We recognize the limitations of this study. First, it was retrospective; second, the number of patients studied is probably too small to cover all aspects of the disease; and third, we were able to follow its evolution in only 2 patients during too short a period of time. A longer follow-up, as initiated by the prospective MacTel study (http://www.mactelresearch.com), would be necessary to better understand the natural history of macular telangiectasia. Moreover, although the accuracy of the images obtained by Stratus OCT is excellent, we realize that images obtained by ultrahigh-resolution OCT would perhaps oblige us to modify some of our interpretations. Finally, OCT images do not show the vascular component of IJRT. However, we have always compared OCT data with those provided by FA and fundus examination when interpreting OCT images. Future progress in the knowledge of the vascular component of this disease should include other imaging technologies such as confocal FA or adaptive optics. Functional testing such as multifocal electroretinography and microperimetry should also be useful to evaluate the functionality of the PR cells in the affected area. Nevertheless, from this series of 25 eyes, we can conclude that microcystoid changes in the fovea without retinal thickening and often with retinal thinning is a common feature in IJRT. Focal disruption of the IS/OS PR junction is also frequent combined with microcystoid spaces. In some cases, there is even a patent atrophy of the foveal outer retina. Pigmentary proliferation and migration are often associated with outer retinal atrophy. The primary cause of the disease remains unknown and might reside in the capillaries themselves or in the surrounding neuronal and glial tissue.
Correspondence: Alain Gaudric, MD, Hôpital Lariboisière, Service d'Ophtalmologie, 2 rue Ambroise Paré, 75010 Paris, France (firstname.lastname@example.org).
Submitted for Publication: November 8, 2005; final revision received February 19, 2006; accepted February 20, 2006.
Financial Disclosure: None reported.
Thank you for submitting a comment on this article. It will be reviewed by JAMA Ophthalmology editors. You will be notified when your comment has been published. Comments should not exceed 500 words of text and 10 references.
Do not submit personal medical questions or information that could identify a specific patient, questions about a particular case, or general inquiries to an author. Only content that has not been published, posted, or submitted elsewhere should be submitted. By submitting this Comment, you and any coauthors transfer copyright to the journal if your Comment is posted.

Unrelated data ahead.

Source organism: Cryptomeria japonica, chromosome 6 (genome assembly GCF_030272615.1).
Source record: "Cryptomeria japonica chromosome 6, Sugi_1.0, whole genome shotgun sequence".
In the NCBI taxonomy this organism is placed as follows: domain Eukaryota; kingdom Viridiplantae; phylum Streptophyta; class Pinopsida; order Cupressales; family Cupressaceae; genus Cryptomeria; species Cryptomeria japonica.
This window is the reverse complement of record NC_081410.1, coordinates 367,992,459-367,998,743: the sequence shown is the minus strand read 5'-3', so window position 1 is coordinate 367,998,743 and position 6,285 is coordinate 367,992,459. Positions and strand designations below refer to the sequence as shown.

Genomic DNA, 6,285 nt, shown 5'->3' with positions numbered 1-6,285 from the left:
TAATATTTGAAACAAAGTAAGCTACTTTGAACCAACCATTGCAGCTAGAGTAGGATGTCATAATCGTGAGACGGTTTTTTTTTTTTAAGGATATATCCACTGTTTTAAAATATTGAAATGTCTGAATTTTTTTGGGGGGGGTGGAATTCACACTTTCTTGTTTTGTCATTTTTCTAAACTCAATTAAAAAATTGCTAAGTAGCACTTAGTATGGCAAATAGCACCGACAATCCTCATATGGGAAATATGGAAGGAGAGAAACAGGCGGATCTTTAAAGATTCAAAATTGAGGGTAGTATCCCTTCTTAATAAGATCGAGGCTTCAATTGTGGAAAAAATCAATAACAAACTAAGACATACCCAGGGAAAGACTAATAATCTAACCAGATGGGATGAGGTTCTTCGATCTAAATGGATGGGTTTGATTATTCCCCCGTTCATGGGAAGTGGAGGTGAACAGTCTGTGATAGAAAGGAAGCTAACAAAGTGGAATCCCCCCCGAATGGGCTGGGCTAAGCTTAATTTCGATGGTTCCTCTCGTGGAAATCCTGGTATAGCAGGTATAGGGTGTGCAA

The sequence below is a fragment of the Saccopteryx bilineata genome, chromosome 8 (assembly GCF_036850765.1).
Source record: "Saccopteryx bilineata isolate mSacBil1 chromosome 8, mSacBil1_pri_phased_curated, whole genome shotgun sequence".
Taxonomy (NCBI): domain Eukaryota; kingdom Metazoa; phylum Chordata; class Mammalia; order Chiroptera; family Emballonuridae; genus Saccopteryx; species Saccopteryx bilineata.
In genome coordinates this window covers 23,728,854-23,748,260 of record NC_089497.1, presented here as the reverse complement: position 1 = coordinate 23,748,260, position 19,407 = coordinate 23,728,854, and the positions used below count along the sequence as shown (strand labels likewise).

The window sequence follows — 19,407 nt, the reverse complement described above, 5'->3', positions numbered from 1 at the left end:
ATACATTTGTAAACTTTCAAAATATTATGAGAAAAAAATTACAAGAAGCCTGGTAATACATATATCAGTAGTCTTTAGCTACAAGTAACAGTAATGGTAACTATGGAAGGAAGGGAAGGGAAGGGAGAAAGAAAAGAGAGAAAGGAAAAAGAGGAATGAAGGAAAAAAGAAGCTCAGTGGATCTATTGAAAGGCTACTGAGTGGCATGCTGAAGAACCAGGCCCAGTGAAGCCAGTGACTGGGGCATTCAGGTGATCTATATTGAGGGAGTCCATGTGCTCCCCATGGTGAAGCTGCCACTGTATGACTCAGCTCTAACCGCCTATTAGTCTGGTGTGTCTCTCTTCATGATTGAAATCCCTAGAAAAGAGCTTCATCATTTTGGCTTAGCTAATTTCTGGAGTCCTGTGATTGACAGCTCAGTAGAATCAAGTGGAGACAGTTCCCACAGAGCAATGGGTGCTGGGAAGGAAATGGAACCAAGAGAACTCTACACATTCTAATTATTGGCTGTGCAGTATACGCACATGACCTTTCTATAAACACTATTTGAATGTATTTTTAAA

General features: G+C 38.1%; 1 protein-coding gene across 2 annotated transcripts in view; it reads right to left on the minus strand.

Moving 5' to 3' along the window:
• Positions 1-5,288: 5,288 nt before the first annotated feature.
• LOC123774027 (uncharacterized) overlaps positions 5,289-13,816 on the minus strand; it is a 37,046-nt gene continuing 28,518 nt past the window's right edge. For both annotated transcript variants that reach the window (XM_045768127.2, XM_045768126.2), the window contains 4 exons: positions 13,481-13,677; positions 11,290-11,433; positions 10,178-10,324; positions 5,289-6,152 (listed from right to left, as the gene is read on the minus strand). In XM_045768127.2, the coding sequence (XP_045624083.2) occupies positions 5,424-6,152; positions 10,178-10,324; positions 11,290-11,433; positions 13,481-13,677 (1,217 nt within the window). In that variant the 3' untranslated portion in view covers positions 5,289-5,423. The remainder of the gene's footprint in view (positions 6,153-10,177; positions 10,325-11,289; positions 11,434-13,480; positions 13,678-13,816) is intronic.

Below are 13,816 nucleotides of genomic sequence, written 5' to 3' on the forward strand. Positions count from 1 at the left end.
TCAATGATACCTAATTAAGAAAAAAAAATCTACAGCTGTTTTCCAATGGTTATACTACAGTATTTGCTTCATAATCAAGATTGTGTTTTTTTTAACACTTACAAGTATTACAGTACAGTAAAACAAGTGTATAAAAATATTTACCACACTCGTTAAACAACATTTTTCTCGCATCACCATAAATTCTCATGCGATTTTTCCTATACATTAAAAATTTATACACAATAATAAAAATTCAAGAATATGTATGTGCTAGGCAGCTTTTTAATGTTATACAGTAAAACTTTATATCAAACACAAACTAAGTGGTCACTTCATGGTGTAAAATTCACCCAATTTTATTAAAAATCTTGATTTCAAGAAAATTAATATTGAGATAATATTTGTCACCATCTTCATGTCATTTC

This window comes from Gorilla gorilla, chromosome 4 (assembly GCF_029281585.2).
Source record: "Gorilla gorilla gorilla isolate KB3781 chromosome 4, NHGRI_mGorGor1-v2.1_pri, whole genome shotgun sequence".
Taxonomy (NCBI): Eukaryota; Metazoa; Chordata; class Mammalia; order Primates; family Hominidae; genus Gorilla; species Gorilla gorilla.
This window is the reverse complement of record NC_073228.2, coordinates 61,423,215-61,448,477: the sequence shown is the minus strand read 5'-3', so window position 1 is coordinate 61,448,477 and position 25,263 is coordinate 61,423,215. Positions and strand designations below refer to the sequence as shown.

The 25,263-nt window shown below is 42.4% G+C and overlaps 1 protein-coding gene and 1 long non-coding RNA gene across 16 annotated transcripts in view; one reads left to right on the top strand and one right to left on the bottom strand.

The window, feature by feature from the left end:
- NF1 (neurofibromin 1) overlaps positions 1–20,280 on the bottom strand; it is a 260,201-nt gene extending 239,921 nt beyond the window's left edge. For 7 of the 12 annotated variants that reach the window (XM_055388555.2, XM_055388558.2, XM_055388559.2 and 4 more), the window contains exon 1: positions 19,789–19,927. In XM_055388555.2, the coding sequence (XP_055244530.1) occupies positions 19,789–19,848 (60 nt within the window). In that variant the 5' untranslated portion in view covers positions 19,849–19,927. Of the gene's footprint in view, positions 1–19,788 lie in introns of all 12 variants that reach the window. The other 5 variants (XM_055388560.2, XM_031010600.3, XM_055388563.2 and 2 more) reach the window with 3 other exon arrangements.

* = Required Field
Disclosure of Any Conflicts of Interest*
Indicate all relevant conflicts of interest of each author below, including all relevant financial interests, activities, and relationships within the past 3 years including, but not limited to, employment, affiliation, grants or funding, consultancies, honoraria or payment, speakers’ bureaus, stock ownership or options, expert testimony, royalties, donation of medical equipment, or patents planned, pending, or issued. If all authors have none, check "No potential conflicts or relevant financial interests" in the box below. Please also indicate any funding received in support of this work. The information will be posted with your response.
Some tools below are only available to our subscribers or users with an online account.
Download citation file:
Web of Science® Times Cited: 63
Customize your page view by dragging & repositioning the boxes below.
Enter your username and email address. We'll send you a link to reset your password.
Enter your username and email address. We'll send instructions on how to reset your password to the email address we have on record.
Athens and Shibboleth are access management services that provide single sign-on to protected resources. They replace the multiple user names and passwords necessary to access subscription-based content with a single user name and password that can be entered once per session. It operates independently of a user's location or IP address. If your institution uses Athens or Shibboleth authentication, please contact your site administrator to receive your user name and password.